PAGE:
Photograde by James F. Ruddy
Within this 1 to 70 scale, technical grading standards tend to be most effective in grading circulated coins. The ANA grading standards book, “The Official American Numismatic Association Grading Standard for United States Coins”, describes the most commonly used circulated grades:
Note that the lower grades look at the overall wear on the design and surface on the coin. The higher grades look at wear on the high points of the coin’s design. When grading a coin, the coin collector should know where these high points are in the coin design.
The Official ANA Grading Guide
I would recommend that any collector should have a good magnifying glass with good lighting when grading a coin. I started out with one of those hand-held reading magnifying glasses with the built-in light. Reading magnifiers can be bought at stores like Walmart and are even sold in coin shops at very reasonable price. As you get better at grading and start to buy more expensive coins, I would recommend you get a set of Bausch & Lomb magnifying lenses. Such lenses would enable you to look at the coin’s high points and design in great detail. I have a set of 4 Bausch & Lomb lenses ranging from 7x to 20x magnification. Back when I bought them some years ago, those lenses cost anywhere from $25 to $50 each depending upon the magnification. Expect to pay a bit more at today’s prices for these Bausch & Lomb lenses. They can be purchased through your local coin shop.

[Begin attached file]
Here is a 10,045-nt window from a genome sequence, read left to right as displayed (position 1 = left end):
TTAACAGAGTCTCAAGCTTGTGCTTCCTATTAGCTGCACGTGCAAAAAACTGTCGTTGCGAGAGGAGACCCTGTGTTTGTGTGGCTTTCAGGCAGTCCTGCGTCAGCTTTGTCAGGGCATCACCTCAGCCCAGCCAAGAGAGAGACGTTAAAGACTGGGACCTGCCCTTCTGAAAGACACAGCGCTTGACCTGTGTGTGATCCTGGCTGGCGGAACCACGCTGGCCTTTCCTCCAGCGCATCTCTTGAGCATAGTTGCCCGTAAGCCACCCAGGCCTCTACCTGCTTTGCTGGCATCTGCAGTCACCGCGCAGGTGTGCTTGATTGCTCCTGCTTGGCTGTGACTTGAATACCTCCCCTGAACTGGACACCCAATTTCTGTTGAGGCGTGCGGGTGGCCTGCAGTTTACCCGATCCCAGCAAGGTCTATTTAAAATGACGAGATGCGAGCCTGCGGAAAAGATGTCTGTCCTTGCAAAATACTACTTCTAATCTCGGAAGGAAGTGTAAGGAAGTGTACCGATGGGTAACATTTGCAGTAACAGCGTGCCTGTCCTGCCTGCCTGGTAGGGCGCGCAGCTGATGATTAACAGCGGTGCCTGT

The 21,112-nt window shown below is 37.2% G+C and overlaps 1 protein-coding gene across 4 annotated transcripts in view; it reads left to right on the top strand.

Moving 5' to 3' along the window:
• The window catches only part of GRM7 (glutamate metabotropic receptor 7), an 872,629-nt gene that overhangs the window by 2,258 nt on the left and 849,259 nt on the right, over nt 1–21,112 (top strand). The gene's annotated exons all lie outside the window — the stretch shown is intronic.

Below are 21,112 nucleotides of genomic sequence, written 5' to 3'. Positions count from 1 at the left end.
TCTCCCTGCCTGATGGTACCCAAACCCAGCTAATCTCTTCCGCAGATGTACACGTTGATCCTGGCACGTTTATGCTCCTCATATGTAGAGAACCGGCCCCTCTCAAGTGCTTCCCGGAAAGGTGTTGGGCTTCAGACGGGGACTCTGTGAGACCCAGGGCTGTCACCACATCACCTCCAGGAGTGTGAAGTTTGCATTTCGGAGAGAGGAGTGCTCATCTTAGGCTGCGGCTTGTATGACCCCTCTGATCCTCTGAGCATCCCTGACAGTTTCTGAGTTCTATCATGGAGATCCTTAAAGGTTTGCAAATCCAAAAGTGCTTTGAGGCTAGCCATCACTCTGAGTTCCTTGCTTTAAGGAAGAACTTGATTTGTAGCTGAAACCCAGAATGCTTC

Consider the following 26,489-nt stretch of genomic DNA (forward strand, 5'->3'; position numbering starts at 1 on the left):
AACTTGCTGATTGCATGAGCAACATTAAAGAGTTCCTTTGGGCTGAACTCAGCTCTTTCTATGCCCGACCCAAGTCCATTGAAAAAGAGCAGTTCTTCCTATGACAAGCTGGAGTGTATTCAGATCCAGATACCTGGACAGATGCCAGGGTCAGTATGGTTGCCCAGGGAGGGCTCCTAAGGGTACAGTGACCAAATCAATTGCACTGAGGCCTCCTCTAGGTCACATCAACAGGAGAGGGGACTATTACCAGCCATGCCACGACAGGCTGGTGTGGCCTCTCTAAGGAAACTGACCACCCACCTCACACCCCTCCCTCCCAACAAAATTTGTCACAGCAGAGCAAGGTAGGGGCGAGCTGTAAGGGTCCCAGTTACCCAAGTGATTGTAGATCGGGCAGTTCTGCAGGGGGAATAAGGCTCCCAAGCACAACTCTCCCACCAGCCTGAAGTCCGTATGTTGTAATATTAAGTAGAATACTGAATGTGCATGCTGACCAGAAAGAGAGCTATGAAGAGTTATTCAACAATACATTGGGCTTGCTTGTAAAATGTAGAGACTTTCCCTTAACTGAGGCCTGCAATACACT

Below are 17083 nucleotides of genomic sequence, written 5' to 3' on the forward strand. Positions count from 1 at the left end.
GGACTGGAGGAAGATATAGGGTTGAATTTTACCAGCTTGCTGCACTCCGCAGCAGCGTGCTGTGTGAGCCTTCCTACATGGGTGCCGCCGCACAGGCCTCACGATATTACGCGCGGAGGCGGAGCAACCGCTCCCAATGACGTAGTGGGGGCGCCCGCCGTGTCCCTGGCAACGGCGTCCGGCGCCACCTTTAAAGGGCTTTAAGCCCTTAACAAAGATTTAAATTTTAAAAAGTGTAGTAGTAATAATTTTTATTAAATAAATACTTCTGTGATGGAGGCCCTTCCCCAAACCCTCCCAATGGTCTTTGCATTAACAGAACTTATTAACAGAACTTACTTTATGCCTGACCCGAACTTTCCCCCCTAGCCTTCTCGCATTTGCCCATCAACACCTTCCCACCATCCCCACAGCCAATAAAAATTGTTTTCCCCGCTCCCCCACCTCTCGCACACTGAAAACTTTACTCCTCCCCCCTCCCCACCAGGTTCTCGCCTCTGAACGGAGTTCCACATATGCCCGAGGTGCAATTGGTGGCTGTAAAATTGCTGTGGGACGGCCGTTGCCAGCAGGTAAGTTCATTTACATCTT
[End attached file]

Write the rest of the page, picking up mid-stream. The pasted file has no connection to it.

Another thing that I would strongly recommend is that you get a good Grading book. Among the Grading books you can purchase on technical grading are:
How one gets good at grading coins is to look at a lot of coins and compare those coins to the pictures in the Grading books. Try taking rolls of circulated coins and use your Grading book.
In the next article on grading, I’ll be covering the subject of grading uncirculated coins. Note that I avoided covering technical grading of uncirculated coins in this article. If you note the description for the AU55 and AU58 grades by the ANA Grading book, the word “EYE APPEAL” comes to play….Larry Nakata.
Brown and Dunn Grading Guide
Club Archivist/ Photographer
The Anchorage Coin Club is a non-profit organization formed to provide information, education, and a meeting place for individuals having an interest in numismatics.
Correspondence Address: Anchorage Coin Club, P.O. Box 230169, Anchorage,